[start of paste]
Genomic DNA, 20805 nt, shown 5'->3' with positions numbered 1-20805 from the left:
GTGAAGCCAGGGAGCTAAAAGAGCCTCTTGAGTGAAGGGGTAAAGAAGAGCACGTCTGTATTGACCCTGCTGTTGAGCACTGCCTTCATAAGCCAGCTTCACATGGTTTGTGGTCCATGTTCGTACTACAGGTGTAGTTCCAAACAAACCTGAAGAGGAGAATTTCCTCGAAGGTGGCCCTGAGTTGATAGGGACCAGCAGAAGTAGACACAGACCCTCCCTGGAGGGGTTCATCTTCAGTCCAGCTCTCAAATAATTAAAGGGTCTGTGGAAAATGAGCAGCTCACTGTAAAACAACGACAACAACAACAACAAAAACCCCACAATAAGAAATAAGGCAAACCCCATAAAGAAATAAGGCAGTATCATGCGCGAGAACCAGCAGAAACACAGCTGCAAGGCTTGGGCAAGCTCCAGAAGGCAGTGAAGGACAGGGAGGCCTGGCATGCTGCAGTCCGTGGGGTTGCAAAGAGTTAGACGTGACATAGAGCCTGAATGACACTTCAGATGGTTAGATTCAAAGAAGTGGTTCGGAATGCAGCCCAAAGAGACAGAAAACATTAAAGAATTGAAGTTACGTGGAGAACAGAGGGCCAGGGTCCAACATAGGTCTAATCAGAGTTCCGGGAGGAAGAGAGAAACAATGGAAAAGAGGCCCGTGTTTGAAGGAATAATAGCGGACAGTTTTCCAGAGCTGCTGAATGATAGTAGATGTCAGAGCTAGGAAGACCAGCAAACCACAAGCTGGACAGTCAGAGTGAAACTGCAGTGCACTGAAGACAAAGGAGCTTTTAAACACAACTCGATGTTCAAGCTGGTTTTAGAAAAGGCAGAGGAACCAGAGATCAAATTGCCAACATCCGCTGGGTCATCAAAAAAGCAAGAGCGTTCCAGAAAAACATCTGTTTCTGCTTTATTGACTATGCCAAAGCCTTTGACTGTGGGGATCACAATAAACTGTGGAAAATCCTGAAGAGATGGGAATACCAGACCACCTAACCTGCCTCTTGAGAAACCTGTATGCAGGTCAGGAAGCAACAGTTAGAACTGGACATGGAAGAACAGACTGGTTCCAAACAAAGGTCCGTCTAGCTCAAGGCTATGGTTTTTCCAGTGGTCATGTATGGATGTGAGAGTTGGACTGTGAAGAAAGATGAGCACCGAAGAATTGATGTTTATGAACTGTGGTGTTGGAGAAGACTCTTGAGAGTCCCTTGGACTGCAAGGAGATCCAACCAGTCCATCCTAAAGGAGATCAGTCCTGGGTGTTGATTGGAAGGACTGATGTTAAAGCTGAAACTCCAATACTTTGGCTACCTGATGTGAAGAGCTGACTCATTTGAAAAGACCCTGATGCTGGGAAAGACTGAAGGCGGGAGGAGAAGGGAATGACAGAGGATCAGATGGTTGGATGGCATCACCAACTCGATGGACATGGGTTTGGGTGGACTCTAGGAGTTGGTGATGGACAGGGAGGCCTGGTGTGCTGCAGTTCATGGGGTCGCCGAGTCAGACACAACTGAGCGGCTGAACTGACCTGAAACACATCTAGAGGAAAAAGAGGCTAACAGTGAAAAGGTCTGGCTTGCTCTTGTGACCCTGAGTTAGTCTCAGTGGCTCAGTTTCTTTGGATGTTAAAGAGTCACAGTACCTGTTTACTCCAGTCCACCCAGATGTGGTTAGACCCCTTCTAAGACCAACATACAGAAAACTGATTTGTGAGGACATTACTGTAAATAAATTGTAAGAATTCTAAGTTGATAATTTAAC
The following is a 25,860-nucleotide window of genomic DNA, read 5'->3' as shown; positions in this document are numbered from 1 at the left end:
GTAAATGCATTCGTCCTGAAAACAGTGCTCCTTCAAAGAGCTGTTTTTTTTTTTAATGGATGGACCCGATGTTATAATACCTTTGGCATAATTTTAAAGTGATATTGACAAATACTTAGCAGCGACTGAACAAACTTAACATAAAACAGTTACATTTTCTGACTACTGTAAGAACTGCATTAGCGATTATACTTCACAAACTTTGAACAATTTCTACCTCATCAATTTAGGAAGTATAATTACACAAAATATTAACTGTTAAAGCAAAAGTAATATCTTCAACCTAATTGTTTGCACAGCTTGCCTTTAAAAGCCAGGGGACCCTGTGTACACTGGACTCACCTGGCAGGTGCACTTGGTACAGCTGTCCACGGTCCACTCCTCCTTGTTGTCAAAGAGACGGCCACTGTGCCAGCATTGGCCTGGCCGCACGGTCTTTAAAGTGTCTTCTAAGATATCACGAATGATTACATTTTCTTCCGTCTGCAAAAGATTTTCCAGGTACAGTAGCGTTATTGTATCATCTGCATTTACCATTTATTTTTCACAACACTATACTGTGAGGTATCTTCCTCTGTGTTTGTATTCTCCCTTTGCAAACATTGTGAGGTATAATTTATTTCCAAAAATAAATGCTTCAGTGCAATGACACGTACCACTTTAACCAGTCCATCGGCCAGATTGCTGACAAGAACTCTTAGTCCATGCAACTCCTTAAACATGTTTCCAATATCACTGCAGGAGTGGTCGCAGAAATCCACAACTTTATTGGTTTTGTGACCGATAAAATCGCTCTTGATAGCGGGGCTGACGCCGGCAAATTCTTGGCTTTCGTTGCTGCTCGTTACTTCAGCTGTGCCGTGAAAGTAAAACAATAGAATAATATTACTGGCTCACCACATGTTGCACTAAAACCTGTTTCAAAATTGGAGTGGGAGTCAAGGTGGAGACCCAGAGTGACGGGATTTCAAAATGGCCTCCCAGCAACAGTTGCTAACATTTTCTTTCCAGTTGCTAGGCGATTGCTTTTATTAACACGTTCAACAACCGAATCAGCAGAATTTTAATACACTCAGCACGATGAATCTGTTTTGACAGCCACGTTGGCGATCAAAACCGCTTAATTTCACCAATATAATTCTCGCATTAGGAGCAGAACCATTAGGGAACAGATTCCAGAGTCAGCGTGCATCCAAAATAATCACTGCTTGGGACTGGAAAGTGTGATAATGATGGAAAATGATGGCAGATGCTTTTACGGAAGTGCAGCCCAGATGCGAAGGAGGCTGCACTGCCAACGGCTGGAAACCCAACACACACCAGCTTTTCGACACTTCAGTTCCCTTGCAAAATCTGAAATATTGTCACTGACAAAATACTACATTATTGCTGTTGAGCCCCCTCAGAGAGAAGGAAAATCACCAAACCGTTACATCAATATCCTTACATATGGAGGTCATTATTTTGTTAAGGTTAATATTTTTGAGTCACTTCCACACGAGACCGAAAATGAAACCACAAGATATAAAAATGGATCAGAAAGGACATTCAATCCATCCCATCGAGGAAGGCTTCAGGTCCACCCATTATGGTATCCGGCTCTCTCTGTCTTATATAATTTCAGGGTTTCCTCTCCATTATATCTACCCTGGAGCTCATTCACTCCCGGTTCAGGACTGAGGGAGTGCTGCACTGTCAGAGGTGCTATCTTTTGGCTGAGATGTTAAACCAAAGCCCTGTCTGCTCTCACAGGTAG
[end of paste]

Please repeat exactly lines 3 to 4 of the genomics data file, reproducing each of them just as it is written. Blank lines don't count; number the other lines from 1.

The following is a 25,860-nucleotide window of genomic DNA, read 5'->3' as shown; positions in this document are numbered from 1 at the left end:
GTAAATGCATTCGTCCTGAAAACAGTGCTCCTTCAAAGAGCTGTTTTTTTTTTTAATGGATGGACCCGATGTTATAATACCTTTGGCATAATTTTAAAGTGATATTGACAAATACTTAGCAGCGACTGAACAAACTTAACATAAAACAGTTACATTTTCTGACTACTGTAAGAACTGCATTAGCGATTATACTTCACAAACTTTGAACAATTTCTACCTCATCAATTTAGGAAGTATAATTACACAAAATATTAACTGTTAAAGCAAAAGTAATATCTTCAACCTAATTGTTTGCACAGCTTGCCTTTAAAAGCCAGGGGACCCTGTGTACACTGGACTCACCTGGCAGGTGCACTTGGTACAGCTGTCCACGGTCCACTCCTCCTTGTTGTCAAAGAGACGGCCACTGTGCCAGCATTGGCCTGGCCGCACGGTCTTTAAAGTGTCTTCTAAGATATCACGAATGATTACATTTTCTTCCGTCTGCAAAAGATTTTCCAGGTACAGTAGCGTTATTGTATCATCTGCATTTACCATTTATTTTTCACAACACTATACTGTGAGGTATCTTCCTCTGTGTTTGTATTCTCCCTTTGCAAACATTGTGAGGTATAATTTATTTCCAAAAATAAATGCTTCAGTGCAATGACACGTACCACTTTAACCAGTCCATCGGCCAGATTGCTGACAAGAACTCTTAGTCCATGCAACTCCTTAAACATGTTTCCAATATCACTGCAGGAGTGGTCGCAGAAATCCACAACTTTATTGGTTTTGTGACCGATAAAATCGCTCTTGATAGCGGGGCTGACGCCGGCAAATTCTTGGCTTTCGTTGCTGCTCGTTACTTCAGCTGTGCCGTGAAAGTAAAACAATAGAATAATATTACTGGCTCACCACATGTTGCACTAAAACCTGTTTCAAAATTGGAGTGGGAGTCAAGGTGGAGACCCAGAGTGACGGGATTTCAAAATGGCCTCCCAGCAACAGTTGCTAACATTTTCTTTCCAGTTGCTAGGCGATTGCTTTTATTAACACGTTCAACAACCGAATCAGCAGAATTTTAATACACTCAGCACGATGAATCTGTTTTGACAGCCACGTTGGCGATCAAAACCGCTTAATTTCACCAATATAATTCTCGCATTAGGAGCAGAACCATTAGGGAACAGATTCCAGAGTCAGCGTGCATCCAAAATAATCACTGCTTGGGACTGGAAAGTGTGATAATGATGGAAAATGATGGCAGATGCTTTTACGGAAGTGCAGCCCAGATGCGAAGGAGGCTGCACTGCCAACGGCTGGAAACCCAACACACACCAGCTTTTCGACACTTCAGTTCCCTTGCAAAATCTGAAATATTGTCACTGACAAAATACTACATTATTGCTGTTGAGCCCCCTCAGAGAGAAGGAAAATCACCAAACCGTTACATCAATATCCTTACATATGGAGGTCATTATTTTGTTAAGGTTAATATTTTTGAGTCACTTCCACACGAGACCGAAAATGAAACCACAAGATATAAAAATGGATCAGAAAGGACATTCAATCCATCCCATCGAGGAAGGCTTCAGGTCCACCCATTATGGTATCCGGCTCTCTCTGTCTTATATAATTTCAGGGTTTCCTCTCCATTATATCTACCCTGGAGCTCATTCACTCCCGGTTCAGGACTGAGGGAGTGCTGCACTGTCAGAGGTGCTATCTTTTGGCTGAGATGTTAAACCAAAGCCCTGTCTGCTCTCACAGGTAG